Review of the Week: 11th–17th June


The week at a glance

Until this week, the immature Short-toed Eagle had been fleeting in its appearances and somewhat peripatetic since it was initially found in Dorset over two weeks ago. However, it was pinned down in the Ashdown Forest area (E Sussex) on Sunday 15th (following a brief appearance there last week) and finally broke into a more predictable pattern of behaviour. Still there on 17th, it grew fond of a particular tree near the Long car park at Wych Cross and repeatedly inspected the reptile-rich habitat nearby, especially the ridge viewable from the Gills Lap car park. The bird's patient hunting was rewarded with the occasional snack, which appeared to be Slow-worms or young snakes. High-quality photographs of the bird began to emerge, allowing comparison of plumage and feather abrasion with images taken in Dorset and Hampshire, apparently confirming that all sightings indeed involve one and the same bird.

Short-toed Eagle, Ashdown Forest, East Sussex (Video: Hegura jima)

Short-toed Eagle
Short-toed Eagle, Ashdown Forest, East Sussex (Photo: John Stanton)

Short-toed Eagle
Short-toed Eagle, Ashdown Forest, East Sussex (Photo: Matthew Eade)

A Scops Owl generated a thrill among birders on North Ronaldsay (Orkney) when it flew straight from its roost into a mist net on Sunday 15th. The bird was duly processed and admired before soon being released back into the garden of Holland House, where it showed again in the first few minutes of 16th but not since. With the last twitchable bird at Thrupp (Oxon) being seven years ago now, the crippling photos in the hand saw birders across the country turn veritably green.

Scops Owl
Scops Owl, North Ronaldsay, Orkney (Photo: Kevin Woodbridge)

The buzz from the Northern Isles was sustained by the discovery of a Bridled Tern on Fair Isle (Shetland) on Monday 16th. The bird, still present in the Arctic Tern colony at Buness then at South Light on 17th, would inevitably have caused quite a twitch were it not for the availability of last year's individual that was around for seven weeks, mainly on the Farne Islands (Northumberland). In fact, the idea of the Fair Isle bird being last year's individual returning to our shores does not seem overly fanciful. Yet more excitement from Shetland came in the form of a Lesser Grey Shrike at Baltasound, Unst, on 16th and 17th. Further south, another sterling find was a drake Black Scoter off Redcar (Cleveland), first seen off Stray Café on 16th and conclusively identified on 17th when it was watched well into the evening in the company of around 200 Common Scoters.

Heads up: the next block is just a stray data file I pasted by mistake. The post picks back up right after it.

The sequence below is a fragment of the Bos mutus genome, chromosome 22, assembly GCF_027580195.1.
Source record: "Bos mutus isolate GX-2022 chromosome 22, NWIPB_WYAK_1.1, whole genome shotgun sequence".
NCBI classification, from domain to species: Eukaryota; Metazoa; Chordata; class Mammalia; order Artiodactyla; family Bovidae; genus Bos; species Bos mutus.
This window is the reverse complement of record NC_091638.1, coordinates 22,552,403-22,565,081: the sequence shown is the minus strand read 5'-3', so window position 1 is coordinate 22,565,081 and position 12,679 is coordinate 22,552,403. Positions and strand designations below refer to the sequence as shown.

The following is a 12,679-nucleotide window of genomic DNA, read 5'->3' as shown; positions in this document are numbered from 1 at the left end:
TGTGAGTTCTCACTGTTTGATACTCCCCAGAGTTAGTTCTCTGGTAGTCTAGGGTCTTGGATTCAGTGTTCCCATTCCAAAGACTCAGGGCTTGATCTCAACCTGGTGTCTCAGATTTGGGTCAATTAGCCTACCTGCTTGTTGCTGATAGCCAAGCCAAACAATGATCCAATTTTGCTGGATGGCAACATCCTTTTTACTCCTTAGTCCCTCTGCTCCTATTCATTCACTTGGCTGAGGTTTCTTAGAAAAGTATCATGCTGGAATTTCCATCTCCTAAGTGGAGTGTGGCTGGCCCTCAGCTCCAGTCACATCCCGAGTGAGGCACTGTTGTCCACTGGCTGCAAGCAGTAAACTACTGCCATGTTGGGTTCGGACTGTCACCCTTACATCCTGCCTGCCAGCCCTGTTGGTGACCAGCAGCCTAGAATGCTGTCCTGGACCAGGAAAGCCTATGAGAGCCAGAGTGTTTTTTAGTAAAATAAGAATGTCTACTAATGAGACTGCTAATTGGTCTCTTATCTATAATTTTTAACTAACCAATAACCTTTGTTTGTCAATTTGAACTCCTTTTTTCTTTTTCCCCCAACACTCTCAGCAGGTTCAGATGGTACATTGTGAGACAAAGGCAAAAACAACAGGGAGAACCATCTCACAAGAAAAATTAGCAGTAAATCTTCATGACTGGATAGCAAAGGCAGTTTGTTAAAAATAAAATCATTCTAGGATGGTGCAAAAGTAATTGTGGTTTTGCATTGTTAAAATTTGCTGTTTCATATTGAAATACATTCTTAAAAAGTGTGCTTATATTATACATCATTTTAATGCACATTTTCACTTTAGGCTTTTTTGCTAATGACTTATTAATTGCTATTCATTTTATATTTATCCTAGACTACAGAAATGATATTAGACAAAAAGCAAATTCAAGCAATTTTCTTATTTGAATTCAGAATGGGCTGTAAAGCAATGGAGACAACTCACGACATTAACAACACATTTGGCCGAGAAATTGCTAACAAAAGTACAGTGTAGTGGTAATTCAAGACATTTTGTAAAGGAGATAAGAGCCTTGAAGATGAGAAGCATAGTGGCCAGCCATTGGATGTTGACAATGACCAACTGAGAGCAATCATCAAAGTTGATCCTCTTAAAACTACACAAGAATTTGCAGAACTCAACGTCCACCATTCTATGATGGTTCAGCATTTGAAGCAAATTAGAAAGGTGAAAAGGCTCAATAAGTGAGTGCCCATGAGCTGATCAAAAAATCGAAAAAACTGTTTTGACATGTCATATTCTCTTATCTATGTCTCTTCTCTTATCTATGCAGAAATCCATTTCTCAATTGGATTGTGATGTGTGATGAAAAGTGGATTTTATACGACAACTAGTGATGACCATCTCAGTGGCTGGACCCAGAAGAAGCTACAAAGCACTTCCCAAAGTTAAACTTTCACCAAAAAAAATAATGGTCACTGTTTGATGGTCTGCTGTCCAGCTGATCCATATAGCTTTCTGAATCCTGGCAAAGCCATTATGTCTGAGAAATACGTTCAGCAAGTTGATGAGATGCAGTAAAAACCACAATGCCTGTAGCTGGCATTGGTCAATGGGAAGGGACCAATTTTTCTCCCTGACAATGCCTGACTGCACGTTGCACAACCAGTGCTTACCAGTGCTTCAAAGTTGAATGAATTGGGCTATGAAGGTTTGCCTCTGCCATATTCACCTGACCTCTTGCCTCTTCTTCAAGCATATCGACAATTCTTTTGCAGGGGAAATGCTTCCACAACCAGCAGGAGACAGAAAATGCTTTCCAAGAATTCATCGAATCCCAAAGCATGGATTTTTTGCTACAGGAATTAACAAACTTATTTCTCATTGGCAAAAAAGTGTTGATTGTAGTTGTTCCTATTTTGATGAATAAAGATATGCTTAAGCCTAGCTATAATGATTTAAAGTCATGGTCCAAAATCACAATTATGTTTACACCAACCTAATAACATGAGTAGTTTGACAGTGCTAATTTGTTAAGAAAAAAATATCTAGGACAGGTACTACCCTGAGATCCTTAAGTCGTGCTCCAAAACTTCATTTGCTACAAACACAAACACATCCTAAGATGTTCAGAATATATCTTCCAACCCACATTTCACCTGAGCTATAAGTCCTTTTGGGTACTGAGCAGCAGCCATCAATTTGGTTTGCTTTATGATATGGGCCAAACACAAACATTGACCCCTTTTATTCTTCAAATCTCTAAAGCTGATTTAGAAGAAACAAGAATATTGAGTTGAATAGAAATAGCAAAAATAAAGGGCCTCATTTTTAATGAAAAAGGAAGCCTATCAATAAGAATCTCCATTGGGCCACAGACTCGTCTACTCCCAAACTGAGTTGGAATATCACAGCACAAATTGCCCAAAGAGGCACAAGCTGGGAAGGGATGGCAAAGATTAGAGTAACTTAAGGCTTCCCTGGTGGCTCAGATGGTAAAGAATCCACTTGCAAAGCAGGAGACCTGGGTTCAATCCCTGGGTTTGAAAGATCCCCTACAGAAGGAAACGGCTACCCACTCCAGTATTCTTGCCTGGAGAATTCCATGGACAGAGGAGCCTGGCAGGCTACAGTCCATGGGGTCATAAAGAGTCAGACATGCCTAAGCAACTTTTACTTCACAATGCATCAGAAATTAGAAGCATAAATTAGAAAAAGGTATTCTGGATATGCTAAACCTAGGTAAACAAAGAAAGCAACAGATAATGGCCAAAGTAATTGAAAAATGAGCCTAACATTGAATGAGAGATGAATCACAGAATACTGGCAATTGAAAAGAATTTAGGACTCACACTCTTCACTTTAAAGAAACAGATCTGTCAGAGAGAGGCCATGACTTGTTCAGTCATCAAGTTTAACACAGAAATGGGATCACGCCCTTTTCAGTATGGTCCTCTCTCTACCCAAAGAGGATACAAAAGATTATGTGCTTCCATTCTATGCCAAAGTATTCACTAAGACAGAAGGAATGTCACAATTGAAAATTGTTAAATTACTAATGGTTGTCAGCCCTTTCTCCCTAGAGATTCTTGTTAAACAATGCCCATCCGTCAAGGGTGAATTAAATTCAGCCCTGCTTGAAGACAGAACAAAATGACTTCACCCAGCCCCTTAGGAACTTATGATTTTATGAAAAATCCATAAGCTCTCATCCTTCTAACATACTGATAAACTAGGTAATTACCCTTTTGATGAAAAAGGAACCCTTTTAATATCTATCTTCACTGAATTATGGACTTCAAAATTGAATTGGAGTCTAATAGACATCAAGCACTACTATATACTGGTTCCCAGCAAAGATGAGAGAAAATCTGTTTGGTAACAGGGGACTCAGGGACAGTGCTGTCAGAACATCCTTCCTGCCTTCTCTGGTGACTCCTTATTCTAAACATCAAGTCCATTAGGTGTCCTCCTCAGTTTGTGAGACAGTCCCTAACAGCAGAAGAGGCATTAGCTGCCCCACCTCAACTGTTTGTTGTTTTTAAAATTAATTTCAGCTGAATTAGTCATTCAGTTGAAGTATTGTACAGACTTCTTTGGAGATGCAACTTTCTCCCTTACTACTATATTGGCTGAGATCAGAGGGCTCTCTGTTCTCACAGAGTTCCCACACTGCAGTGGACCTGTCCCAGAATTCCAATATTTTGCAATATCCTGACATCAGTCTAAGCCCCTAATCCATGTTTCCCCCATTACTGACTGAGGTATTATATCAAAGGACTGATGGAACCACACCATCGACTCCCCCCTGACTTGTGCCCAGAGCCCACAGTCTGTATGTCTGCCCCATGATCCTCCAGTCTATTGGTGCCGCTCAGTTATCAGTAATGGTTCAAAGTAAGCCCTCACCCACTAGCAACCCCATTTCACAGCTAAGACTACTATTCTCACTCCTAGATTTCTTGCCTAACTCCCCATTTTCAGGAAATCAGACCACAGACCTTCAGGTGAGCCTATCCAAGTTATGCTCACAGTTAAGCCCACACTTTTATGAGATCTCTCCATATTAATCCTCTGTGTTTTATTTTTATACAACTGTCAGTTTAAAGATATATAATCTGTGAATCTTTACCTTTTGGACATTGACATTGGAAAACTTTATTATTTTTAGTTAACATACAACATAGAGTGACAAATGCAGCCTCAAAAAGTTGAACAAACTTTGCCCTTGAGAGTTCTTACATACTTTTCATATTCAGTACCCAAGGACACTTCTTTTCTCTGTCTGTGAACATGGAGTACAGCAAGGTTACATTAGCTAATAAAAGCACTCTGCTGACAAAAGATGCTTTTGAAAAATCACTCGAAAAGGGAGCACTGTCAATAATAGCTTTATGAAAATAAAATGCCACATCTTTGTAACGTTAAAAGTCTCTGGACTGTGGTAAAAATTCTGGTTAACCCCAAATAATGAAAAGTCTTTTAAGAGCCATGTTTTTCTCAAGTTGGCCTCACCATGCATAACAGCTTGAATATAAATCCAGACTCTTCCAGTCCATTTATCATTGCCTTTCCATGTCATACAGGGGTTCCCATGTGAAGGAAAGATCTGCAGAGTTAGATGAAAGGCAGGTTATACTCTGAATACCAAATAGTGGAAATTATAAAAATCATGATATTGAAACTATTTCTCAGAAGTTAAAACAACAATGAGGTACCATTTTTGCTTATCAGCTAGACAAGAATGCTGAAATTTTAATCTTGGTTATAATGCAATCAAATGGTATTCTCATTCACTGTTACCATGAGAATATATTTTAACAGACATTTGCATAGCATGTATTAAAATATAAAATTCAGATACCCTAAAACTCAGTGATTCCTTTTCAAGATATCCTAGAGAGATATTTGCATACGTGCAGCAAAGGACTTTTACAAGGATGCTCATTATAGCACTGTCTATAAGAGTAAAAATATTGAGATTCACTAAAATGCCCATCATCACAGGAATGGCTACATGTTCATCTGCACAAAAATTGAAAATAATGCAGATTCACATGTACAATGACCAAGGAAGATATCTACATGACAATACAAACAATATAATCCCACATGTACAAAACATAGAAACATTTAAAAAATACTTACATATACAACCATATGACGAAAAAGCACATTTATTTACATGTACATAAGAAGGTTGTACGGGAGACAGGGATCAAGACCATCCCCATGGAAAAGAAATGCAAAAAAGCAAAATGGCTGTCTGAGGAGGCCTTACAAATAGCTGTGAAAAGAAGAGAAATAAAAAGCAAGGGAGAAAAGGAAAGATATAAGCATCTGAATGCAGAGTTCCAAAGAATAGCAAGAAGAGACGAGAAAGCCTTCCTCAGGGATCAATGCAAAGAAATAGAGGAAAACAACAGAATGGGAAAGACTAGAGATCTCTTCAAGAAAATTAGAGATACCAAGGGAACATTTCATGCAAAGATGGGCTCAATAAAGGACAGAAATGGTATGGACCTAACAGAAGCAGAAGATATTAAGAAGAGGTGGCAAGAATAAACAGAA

Bridled Tern
Bridled Tern, Fair Isle, Shetland (Photo: Roger Riddington)

Bridled Tern
Bridled Tern, Fair Isle, Shetland (Photo: Roger Riddington)

Black Scoter
Black Scoter, Redcar, Cleveland (Photo: David Aitken)

A Black-winged Pratincole present at Hauxley NR (Northumberland) on 12th was a first for the county but unfortunately flew south early in the afternoon, before many could get there. As a number of birders predicted, the next day it was on view at Saltholme RSPB (Cleveland) but its stopover there was even shorter: it stayed for just a little over half an hour but again represented a first for the county.

Black-winged Pratincole
Black-winged Pratincole, Hauxley NR, Northumberland (Photo: Hector Galley)

Black-winged Pratincole
Black-winged Pratincole, Hauxley NR, Northumberland (Photo: Tim Mason)

Still very much a star attraction, even at 16 days of defending a territory, Norfolk's Spectacled Warbler remained at Gun Hill Dunes, Burnham Overy, to 17th, having performed to another grateful weekend crowd. The Ross's Gull was still at Bowling Green Marsh (Devon) and on the nearby estuary to 17th but the Bonaparte's Gull was a little more mobile, also spending time at Dawlish Warren on 15th and 17th.

Spectacled Warbler, Burnham Overy, Norfolk (Video: portmeadowbirding)

Spectacled Warbler
Spectacled Warbler, Burnham Overy, Norfolk (Photo: Chris Mayne)

Ross's Gull
Ross's Gull, Bowling Green Marsh RSPB, Devon (Photo: Mick Davis)